Metro

Number of highly paid state workers surges

10,500 now make at least $100,000

More than 10,500 state employees were paid more than $100,000 last year, up significantly from the year before, and in a couple of cases the earnings hovered around $1 million.

Derek Kellogg, in his seventh season as the men’s basketball coach at the University of Massachusetts Amherst, brought in more than $1.1 million in total compensation in 2014.

Kellogg was followed by Charley Molnar, the former UMass Amherst football coach, who received $963,000, more than half of which was a one-time lump sum payment to buy him out of his contract, university officials said. Molnar was fired in December 2013, after posting back-to-back 1-11 seasons, but still had three years left on his contract.

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Michael Collins, chancellor of UMass Medical School, earned close to $900,000.

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All 50 of the highest-earning state employees worked for UMass, a trend in keeping with previous years. Over the past two years, the number of state workers overall earning more than $100,000 has jumped by more than one-third.

A spokesman for the UMass athletics department defended the coaching salaries, saying the contracts are market-driven and based on what coaches earn at comparable schools.

“The revenue and money that can be brought in through their respective programs balances out that salary level,’’ said the spokesman, John Sinnett. “We’re competitive and we pay a competitive rate for our coaches.”

The current head football coach, Mark Whipple, made $379,000.

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The final 2014 payroll figures were posted recently on the state’s “Open Checkbook” website, which debuted in 2011 to make government spending more transparent.

With the state facing a budget shortfall, fiscal watchdogs said the increase in higher-paid employees was concerning.

“State government proves to be like a high-speed locomotive, very hard to slow down and get your arms around,” said Paul Craney, executive director of the Massachusetts Fiscal Alliance. “With a new administration, it’s a good time for state leaders to reexamine our state’s hiring practices and payroll levels.”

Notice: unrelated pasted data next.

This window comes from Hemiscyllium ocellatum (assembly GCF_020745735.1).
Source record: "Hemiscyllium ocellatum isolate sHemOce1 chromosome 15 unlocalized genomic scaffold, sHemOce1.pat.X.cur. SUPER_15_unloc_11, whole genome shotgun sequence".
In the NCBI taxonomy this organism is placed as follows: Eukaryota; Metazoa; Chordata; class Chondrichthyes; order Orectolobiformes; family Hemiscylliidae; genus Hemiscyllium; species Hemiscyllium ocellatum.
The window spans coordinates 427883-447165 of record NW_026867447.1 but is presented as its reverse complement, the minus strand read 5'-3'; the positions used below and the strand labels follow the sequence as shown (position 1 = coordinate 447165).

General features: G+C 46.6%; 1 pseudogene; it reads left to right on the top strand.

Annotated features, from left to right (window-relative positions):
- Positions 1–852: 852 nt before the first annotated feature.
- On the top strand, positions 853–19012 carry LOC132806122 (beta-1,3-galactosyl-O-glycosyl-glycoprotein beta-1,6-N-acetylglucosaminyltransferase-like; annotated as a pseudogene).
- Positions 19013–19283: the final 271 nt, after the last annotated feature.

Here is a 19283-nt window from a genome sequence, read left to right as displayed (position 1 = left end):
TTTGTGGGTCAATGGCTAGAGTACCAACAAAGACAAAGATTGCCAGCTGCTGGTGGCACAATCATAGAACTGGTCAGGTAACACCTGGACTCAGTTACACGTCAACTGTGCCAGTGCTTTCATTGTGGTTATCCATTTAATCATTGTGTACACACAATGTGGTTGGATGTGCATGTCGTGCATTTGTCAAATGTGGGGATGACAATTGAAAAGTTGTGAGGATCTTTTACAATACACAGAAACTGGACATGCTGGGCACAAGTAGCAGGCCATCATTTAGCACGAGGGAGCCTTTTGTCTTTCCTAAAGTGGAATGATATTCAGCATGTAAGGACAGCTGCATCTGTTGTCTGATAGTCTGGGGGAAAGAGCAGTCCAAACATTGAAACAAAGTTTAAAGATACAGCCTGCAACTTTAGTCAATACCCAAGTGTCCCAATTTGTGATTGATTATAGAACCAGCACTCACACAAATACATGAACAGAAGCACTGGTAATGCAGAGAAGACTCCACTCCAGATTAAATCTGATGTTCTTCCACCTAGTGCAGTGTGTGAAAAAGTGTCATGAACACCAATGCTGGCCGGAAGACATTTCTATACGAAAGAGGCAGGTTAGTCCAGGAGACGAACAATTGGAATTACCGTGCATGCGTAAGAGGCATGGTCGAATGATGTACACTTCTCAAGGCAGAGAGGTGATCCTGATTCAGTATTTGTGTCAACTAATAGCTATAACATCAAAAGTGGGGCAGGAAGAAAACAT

Overall, the number of employees collecting more than $100,000 jumped 16 percent between last year and this. More than 127,000 people were on the state payroll in 2014.

The median pay was $50,000. About 8 percent of all state employees earned at least $100,000.

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For the first time, the state posted salaries for employees at more than a dozen independent state agencies, from the Massachusetts Bay Transportation Authority to Massport.

At the MBTA, the highest-paid employee was Transit Police Chief Paul MacMillan, who made $265,000, while Massport director of aviation Edward Freni earned $233,000.

Mary Connaughton, director of government transparency at the Pioneer Institute, said the increase in high salaries puts an increasing strain on the state’s pension system, where retired workers can receive up to 80 percent of their pay.

“In the past, administrations had been cautious when salaries inched over the $100,000 mark because of the public scrutiny that would follow,” Connaughton said. “That threshold seems to have lost its relevance.”

Governor Charlie Baker, whose state salary is $151,800, has said overspending is the primary cause of the budget woes, and he has pledged not to raise taxes, making budget cuts seemingly inevitable.

The administration has instituted a hiring freeze and ordered reviews of agencies to rein in spending, a spokeswoman said.

“Governor Baker has vowed not to cut local aid, funding for the homeless, and the Department of Children and Families, but will keep all budgetary items on the table for discussion to chip away at the deficit without raising taxes,” said Elizabeth Guyton.

Health care costs for state workers and retirees have also contributed to the deficit, budget specialists say.

After the coaches, the list of people collecting more than $100,000 was dominated by UMass administrators. Derek Lovley, an associate dean and professor at UMass Amherst, earned $723,000. Robert Caret, the outgoing president at UMass, made $558,000; Kumble Subbaswamy, chancellor at UMass Amherst, made $432,000. Martin Meehan, chancellor at UMass Lowell, made $333,000.

Some of the highest-paid employees are from the medical school, which says that just 5 percent of its budget comes from a state appropriation.

Most of the revenue comes from contracts, federal research grants, and licensing revenues, a spokesman said.

Ann Scales, a UMass spokeswoman, said salaries are established to meet market conditions. “It’s necessary that the salaries be competitive to attract and retain top faculty and staff,” she said.

Globe correspondent Matt Rocheleau contributed to this report. Peter Schworm can be reached at schworm @globe.com. Follow him on Twitter @globepete.